How to Become LEED Certified? That’s for Buildings, Silly! LEED Credentials for Architects
Is LEED AP just another set of letters that architects tack onto their names to appear more credible, or does it really mean something? In a world that is increasingly concerned about the impact of the built environment on the planet, does the credential make a difference for your career and credibility, or is it a waste of time and money?
The What and the How. LEED stands for Leadership in Energy and Environmental Design. According to the US Green Building Council (USGBC), the parent organization of LEED, it is the most widely recognized and widely used green-building rating system in the world. It examines big things such as the way a building site is positioned, as well as minute details like what the carpet fibers in the lobby are made of.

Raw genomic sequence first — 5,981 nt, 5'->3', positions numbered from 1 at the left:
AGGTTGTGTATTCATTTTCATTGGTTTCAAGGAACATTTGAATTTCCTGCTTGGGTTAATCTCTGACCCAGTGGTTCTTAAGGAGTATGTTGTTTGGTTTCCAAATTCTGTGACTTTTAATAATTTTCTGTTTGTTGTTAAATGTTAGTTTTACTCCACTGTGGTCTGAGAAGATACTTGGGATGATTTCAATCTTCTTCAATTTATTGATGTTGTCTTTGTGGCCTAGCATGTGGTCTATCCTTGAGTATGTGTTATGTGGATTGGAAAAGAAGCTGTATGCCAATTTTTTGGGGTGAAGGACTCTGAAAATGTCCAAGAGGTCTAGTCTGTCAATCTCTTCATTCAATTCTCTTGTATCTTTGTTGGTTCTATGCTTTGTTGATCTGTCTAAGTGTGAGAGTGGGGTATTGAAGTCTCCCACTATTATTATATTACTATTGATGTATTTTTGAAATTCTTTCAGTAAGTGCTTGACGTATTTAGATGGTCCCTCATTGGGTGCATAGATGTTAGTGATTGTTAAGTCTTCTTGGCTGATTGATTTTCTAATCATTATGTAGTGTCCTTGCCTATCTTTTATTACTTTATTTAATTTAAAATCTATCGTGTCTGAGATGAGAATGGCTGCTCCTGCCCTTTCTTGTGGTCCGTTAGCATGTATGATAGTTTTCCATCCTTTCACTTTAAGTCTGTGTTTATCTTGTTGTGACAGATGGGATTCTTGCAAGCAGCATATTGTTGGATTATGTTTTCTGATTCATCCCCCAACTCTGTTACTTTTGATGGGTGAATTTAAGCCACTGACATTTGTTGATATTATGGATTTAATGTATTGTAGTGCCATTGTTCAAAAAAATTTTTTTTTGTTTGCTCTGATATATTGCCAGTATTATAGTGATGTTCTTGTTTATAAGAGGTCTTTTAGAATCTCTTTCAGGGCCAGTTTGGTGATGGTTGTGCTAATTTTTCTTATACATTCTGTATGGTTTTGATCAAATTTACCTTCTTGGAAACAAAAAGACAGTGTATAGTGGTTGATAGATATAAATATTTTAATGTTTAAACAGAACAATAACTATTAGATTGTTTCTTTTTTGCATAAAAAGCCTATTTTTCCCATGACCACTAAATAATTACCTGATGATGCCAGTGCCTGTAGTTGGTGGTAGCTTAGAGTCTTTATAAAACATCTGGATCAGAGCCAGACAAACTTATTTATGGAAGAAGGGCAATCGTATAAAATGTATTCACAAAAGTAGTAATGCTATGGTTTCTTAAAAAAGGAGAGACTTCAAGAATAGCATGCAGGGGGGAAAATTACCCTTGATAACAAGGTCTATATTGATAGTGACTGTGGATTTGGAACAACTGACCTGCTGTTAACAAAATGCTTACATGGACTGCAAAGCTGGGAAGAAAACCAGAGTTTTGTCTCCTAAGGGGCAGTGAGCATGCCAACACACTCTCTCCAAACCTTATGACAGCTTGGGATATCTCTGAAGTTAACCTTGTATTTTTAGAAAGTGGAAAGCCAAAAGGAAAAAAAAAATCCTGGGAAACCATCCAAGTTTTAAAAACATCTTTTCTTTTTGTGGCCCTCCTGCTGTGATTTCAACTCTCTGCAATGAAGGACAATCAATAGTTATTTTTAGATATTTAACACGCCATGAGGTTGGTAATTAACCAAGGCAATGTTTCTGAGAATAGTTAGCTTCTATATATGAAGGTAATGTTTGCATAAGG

In terms of how to become LEED certified, building projects must follow rigorous requirements and documentation for different levels of LEED v4 certification: Certified, Silver, Gold, and Platinum. A building with a LEED plaque on it tells occupants and passersby that it’s a healthier and more environmentally friendly building than others.
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